There was no school the other day. It was a gorgeous day, and Olivia and her friend were making their way back and forth between their house and ours. It’s a three minute walk, ten minutes if you’re six and you get distracted by everything under the sun.
Just after lunch, they asked to go to the park. Alone.
We knew this was coming. We live in a neighbourhood that’s considered safe. I feel safe about our neighbourhood and the kids are encouraged to spend time playing outside.
I texted back and forth with the other child’s mother, and we decided what the heck – let’s give it a go. In all honesty, it’s not the kids, they’re capable kids. It’s the parental judgement that is inevitably going to come from a parent in the future wondering why an (almost seven year old) is playing without a parent looking upward from an iPhone every now and then.
We let them go to the park. Alone.
A three minute walk and the cross of the road. I sent them on their way with a watch, and instructions to check it, and either check in with me, or the other mom, in twenty minutes.
Eighteen minutes passed, and Violet and I took a quick walk to check on the kids.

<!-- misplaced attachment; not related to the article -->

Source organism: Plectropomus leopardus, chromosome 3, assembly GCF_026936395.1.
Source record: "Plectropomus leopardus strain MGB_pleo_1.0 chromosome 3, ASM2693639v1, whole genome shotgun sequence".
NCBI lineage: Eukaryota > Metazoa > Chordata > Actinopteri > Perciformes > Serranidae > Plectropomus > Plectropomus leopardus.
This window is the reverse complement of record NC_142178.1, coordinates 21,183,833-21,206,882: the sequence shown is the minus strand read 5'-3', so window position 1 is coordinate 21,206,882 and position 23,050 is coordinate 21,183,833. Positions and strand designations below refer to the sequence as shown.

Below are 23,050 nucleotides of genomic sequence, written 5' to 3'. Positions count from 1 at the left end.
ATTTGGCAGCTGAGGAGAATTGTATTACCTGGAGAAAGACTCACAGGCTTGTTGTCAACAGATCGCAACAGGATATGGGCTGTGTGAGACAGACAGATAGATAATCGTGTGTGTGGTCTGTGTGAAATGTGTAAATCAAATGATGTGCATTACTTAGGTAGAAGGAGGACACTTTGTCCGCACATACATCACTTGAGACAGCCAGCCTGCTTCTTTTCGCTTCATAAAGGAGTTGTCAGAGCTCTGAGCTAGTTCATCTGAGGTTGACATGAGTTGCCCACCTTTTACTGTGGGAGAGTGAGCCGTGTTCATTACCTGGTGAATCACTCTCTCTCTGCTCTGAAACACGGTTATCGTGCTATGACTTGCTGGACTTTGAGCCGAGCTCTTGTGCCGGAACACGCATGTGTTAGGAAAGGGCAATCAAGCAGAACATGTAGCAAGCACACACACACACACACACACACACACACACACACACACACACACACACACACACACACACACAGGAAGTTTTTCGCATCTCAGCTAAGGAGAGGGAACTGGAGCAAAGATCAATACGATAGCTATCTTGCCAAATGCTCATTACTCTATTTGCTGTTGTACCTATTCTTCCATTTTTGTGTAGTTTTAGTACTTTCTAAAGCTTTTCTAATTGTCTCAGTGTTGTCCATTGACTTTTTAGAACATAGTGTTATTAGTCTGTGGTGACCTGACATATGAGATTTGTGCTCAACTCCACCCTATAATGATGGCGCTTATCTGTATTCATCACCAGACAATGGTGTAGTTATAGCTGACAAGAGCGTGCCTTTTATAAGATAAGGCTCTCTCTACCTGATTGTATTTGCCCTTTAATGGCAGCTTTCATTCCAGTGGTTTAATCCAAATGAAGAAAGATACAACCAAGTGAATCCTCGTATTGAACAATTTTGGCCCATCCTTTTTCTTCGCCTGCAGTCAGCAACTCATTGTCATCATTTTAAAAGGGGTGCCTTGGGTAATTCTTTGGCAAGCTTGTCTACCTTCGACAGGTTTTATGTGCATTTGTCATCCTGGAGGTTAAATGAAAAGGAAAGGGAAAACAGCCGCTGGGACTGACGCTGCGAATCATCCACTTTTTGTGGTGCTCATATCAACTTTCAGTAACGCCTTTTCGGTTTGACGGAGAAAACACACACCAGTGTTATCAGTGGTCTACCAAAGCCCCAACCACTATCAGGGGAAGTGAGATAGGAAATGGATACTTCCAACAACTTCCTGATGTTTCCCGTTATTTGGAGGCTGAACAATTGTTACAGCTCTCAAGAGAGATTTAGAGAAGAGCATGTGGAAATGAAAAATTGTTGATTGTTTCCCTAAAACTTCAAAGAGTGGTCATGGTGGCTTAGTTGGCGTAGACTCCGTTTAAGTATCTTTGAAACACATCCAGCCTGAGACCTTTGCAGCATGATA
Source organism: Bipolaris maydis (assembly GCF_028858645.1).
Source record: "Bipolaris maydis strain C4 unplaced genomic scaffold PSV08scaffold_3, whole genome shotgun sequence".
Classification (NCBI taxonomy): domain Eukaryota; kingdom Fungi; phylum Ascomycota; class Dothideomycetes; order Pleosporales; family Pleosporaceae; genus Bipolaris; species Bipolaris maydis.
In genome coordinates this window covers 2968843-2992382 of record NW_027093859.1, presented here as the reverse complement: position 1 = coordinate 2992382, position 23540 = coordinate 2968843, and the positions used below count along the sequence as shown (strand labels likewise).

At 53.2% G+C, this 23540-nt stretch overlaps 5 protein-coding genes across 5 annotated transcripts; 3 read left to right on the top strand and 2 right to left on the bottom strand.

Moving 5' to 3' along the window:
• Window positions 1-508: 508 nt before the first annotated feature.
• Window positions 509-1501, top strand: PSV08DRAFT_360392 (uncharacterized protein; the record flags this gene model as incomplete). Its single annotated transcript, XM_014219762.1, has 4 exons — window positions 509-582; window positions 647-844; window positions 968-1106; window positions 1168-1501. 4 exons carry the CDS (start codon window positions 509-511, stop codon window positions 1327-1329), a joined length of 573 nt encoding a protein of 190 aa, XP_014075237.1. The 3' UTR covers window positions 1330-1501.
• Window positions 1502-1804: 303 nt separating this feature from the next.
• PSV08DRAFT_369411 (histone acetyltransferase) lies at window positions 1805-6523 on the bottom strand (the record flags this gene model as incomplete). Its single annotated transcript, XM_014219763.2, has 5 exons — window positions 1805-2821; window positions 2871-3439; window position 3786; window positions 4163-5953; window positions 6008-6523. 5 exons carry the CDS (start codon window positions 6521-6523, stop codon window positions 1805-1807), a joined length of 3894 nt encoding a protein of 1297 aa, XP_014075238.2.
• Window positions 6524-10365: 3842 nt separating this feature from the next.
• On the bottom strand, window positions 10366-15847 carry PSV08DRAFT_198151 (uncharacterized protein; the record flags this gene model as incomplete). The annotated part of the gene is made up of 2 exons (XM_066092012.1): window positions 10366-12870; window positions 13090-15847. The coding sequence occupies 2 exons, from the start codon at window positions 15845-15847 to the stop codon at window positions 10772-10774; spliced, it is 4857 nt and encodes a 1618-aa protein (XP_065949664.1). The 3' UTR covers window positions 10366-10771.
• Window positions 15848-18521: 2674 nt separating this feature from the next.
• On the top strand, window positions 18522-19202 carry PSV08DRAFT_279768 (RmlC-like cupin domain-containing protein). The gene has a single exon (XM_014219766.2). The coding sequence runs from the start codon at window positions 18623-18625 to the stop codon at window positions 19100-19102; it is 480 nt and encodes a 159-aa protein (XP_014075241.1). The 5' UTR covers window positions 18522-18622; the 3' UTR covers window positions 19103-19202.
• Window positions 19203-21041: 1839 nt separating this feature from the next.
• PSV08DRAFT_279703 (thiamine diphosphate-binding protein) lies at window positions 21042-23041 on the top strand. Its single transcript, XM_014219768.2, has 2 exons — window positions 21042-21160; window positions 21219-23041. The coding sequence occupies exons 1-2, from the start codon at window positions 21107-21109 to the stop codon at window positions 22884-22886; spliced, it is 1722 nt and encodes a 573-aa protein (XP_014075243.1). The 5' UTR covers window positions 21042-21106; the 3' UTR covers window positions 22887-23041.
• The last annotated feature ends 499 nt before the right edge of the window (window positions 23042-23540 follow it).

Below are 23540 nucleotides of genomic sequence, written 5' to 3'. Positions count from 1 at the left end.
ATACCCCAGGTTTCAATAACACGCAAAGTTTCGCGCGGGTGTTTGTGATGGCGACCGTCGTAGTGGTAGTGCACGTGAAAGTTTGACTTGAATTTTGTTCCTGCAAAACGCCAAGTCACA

We spotted them digging in the sand, reveling in the fact that they could do that in the first week of February.
Without seeing me, she looked at her watch. Nearing twenty minutes, I was curious if she was going to leave.
I stayed for a few minutes, reminded her of twenty minutes, and the watch, while Violet played. The mother of a toddler also at the park made small talk. ‘Your kids were really sweet, and played with my son’, she said to me.
We needed to work on the digital time telling, and twenty minute intervals – but we clearly don’t need to work on manners and kindness. I’m going to call that a win.
A few minutes later, Violet wanted to leave the playground. The kids decided to stay, with another lesson on time-telling, we were on our way, with instructions to check-in with one of us in another twenty minutes.
Fifteen minutes later, they arrived home, a bit more independent, a bit more confident, and hungry.